According to a new Tax Foundation Special Report, America's corporations have paid more income taxes since 1992, and federal corporations may top $200 billion in 2000. This reports strengthens those who assert that making corporate tax cuts would help the economic condition. According to Tax Foundation Chief Economist John S. Barry, author of the study, "Every dollar in taxes paid by American business actually comes out of the pockets of customers, employees, and shareholders" (Tax Foundation 1). Economists feel that the $200 billion in taxes have an effect of workers, owners, and customers. "American corporations spend roughly 1.2 billion hours, equivalent to nearly 582,000 full-time employees, filling out IRS forms and schedules annually. Assuming an average hourly wage of $34.66, total corporate income tax compliance costs run nearly $40.3 billion annually" (Tax Foundation 1). Berry says these costs are not necessary costs of doing business.

Proposals of Corporate Income Tax

There are several proposals to reduce the taxes of corporate income tax. The double taxation is one. Another one is to delete the corporate tax. Some policymakers and economists suggest changing the corporate rate from 35% to 25% as a way to boost the economy. Cutting the top corporate tax rate would cost $900 billion over ten years when the associated dept service costs are included (Friedman and Lav). Many feel that corporate tax reductions would make the problems worse. However, proponents argue that it would improve the long-term earnings for corporations that would increase stock prices. This would increase consumer spending about $60 billion.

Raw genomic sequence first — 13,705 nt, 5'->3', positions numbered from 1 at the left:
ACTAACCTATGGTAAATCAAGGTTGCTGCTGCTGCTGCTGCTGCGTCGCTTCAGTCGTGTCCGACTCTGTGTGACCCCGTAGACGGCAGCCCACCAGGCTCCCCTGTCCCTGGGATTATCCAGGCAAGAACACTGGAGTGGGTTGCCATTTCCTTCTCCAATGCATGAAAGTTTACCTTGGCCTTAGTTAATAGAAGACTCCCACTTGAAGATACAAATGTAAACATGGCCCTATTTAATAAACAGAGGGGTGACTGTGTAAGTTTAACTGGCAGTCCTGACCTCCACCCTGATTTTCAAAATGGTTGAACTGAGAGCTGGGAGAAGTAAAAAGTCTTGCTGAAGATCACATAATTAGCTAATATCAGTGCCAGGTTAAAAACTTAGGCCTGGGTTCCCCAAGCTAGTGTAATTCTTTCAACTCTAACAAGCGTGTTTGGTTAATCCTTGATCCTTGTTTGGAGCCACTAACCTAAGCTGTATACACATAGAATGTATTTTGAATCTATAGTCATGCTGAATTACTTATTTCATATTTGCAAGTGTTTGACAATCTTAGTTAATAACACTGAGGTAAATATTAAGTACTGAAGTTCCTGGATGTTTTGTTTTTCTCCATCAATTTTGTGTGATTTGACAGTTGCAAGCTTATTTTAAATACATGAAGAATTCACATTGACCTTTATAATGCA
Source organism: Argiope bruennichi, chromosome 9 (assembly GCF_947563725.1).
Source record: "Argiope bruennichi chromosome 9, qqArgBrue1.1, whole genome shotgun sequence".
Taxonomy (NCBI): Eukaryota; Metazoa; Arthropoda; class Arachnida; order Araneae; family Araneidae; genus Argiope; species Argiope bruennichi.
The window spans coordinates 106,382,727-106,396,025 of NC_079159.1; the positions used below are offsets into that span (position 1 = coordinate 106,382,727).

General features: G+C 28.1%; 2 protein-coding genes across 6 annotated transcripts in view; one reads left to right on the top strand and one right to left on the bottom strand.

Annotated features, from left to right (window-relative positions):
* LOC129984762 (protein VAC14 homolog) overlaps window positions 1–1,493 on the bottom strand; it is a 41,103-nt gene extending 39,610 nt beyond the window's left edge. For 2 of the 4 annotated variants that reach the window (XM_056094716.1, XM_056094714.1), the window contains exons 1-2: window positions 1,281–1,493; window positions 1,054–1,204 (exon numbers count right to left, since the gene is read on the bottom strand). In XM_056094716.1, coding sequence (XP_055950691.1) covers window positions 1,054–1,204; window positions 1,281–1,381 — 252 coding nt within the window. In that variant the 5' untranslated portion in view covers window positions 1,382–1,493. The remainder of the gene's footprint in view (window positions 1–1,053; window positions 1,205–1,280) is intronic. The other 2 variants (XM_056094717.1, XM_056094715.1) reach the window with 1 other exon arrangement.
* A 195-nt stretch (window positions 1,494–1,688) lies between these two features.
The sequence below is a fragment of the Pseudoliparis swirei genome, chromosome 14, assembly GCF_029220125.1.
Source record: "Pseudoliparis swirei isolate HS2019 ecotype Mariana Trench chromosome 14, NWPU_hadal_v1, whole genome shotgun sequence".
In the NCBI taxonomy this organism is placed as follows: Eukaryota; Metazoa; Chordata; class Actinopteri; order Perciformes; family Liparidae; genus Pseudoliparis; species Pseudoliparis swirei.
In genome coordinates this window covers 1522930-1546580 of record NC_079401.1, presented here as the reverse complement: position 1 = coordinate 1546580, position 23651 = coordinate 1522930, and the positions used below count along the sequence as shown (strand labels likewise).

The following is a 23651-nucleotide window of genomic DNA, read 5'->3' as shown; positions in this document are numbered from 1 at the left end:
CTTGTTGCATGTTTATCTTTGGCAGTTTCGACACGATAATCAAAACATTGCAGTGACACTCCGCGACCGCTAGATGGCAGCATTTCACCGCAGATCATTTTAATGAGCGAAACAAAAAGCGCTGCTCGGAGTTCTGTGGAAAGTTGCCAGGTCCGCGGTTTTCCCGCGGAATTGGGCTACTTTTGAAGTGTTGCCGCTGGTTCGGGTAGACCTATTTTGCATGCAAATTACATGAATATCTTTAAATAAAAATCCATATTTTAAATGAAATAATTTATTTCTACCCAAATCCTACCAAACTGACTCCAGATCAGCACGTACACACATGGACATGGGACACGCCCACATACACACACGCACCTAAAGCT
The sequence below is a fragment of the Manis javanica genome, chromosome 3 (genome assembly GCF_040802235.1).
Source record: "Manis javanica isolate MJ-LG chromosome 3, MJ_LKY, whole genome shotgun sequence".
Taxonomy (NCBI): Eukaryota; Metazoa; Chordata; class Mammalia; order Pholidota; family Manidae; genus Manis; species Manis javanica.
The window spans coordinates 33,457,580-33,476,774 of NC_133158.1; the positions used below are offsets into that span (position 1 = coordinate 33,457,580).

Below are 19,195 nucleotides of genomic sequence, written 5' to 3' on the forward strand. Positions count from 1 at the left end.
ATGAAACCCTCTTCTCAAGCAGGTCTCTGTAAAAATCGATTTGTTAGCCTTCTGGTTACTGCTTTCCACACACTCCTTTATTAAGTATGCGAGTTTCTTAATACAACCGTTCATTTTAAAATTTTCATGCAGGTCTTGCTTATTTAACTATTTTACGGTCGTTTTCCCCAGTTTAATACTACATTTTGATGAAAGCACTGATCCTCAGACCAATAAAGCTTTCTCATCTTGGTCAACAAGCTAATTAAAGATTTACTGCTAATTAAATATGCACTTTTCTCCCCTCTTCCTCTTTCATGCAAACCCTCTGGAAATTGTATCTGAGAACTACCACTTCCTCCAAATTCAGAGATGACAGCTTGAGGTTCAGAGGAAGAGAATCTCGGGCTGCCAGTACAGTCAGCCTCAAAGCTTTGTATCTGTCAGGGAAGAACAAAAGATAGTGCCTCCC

Others argue that reducing the corporate tax would result in the federal government losing revenue of over $900 billion over the next ten years. They feel the stock prices will not rise from cutting corporate taxes. In fact, they think the corporate rate cut would push up long-term interest that would offset the positive effects the tax cut would have on stock prices.